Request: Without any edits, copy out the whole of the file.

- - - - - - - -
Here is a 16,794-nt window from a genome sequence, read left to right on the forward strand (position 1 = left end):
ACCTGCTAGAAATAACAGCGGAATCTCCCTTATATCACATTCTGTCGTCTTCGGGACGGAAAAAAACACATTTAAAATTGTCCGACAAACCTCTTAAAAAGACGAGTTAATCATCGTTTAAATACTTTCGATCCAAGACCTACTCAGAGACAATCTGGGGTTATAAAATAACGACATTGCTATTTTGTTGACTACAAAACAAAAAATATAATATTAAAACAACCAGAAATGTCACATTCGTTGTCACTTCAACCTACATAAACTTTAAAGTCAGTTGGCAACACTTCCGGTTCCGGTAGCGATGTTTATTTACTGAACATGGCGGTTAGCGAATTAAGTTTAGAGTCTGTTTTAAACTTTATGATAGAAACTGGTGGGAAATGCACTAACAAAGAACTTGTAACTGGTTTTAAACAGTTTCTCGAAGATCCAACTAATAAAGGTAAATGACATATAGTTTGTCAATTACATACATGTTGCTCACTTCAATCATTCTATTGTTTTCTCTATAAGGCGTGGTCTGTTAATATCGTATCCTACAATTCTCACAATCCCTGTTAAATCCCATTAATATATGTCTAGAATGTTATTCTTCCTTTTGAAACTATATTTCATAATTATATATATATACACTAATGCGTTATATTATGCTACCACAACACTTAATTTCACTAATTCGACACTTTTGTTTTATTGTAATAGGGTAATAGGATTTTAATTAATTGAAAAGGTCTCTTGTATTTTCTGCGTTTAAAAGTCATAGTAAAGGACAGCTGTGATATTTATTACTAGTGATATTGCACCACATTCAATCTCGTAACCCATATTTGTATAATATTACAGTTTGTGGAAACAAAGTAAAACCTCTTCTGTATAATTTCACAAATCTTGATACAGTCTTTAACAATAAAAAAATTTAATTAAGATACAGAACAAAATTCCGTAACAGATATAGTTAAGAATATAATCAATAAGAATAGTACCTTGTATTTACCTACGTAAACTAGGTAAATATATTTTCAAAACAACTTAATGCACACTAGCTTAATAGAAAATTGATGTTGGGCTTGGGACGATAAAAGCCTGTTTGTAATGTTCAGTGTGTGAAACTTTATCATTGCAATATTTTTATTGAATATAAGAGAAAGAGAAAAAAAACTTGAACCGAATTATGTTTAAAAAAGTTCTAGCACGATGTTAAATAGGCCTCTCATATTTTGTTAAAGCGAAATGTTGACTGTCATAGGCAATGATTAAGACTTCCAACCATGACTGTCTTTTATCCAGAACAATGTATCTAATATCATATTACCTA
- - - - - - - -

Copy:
Here is a 16,794-nt window from a genome sequence, read left to right on the forward strand (position 1 = left end):
ACCTGCTAGAAATAACAGCGGAATCTCCCTTATATCACATTCTGTCGTCTTCGGGACGGAAAAAAACACATTTAAAATTGTCCGACAAACCTCTTAAAAAGACGAGTTAATCATCGTTTAAATACTTTCGATCCAAGACCTACTCAGAGACAATCTGGGGTTATAAAATAACGACATTGCTATTTTGTTGACTACAAAACAAAAAATATAATATTAAAACAACCAGAAATGTCACATTCGTTGTCACTTCAACCTACATAAACTTTAAAGTCAGTTGGCAACACTTCCGGTTCCGGTAGCGATGTTTATTTACTGAACATGGCGGTTAGCGAATTAAGTTTAGAGTCTGTTTTAAACTTTATGATAGAAACTGGTGGGAAATGCACTAACAAAGAACTTGTAACTGGTTTTAAACAGTTTCTCGAAGATCCAACTAATAAAGGTAAATGACATATAGTTTGTCAATTACATACATGTTGCTCACTTCAATCATTCTATTGTTTTCTCTATAAGGCGTGGTCTGTTAATATCGTATCCTACAATTCTCACAATCCCTGTTAAATCCCATTAATATATGTCTAGAATGTTATTCTTCCTTTTGAAACTATATTTCATAATTATATATATATACACTAATGCGTTATATTATGCTACCACAACACTTAATTTCACTAATTCGACACTTTTGTTTTATTGTAATAGGGTAATAGGATTTTAATTAATTGAAAAGGTCTCTTGTATTTTCTGCGTTTAAAAGTCATAGTAAAGGACAGCTGTGATATTTATTACTAGTGATATTGCACCACATTCAATCTCGTAACCCATATTTGTATAATATTACAGTTTGTGGAAACAAAGTAAAACCTCTTCTGTATAATTTCACAAATCTTGATACAGTCTTTAACAATAAAAAAATTTAATTAAGATACAGAACAAAATTCCGTAACAGATATAGTTAAGAATATAATCAATAAGAATAGTACCTTGTATTTACCTACGTAAACTAGGTAAATATATTTTCAAAACAACTTAATGCACACTAGCTTAATAGAAAATTGATGTTGGGCTTGGGACGATAAAAGCCTGTTTGTAATGTTCAGTGTGTGAAACTTTATCATTGCAATATTTTTATTGAATATAAGAGAAAGAGAAAAAAAACTTGAACCGAATTATGTTTAAAAAAGTTCTAGCACGATGTTAAATAGGCCTCTCATATTTTGTTAAAGCGAAATGTTGACTGTCATAGGCAATGATTAAGACTTCCAACCATGACTGTCTTTTATCCAGAACAATGTATCTAATATCATATTACCTA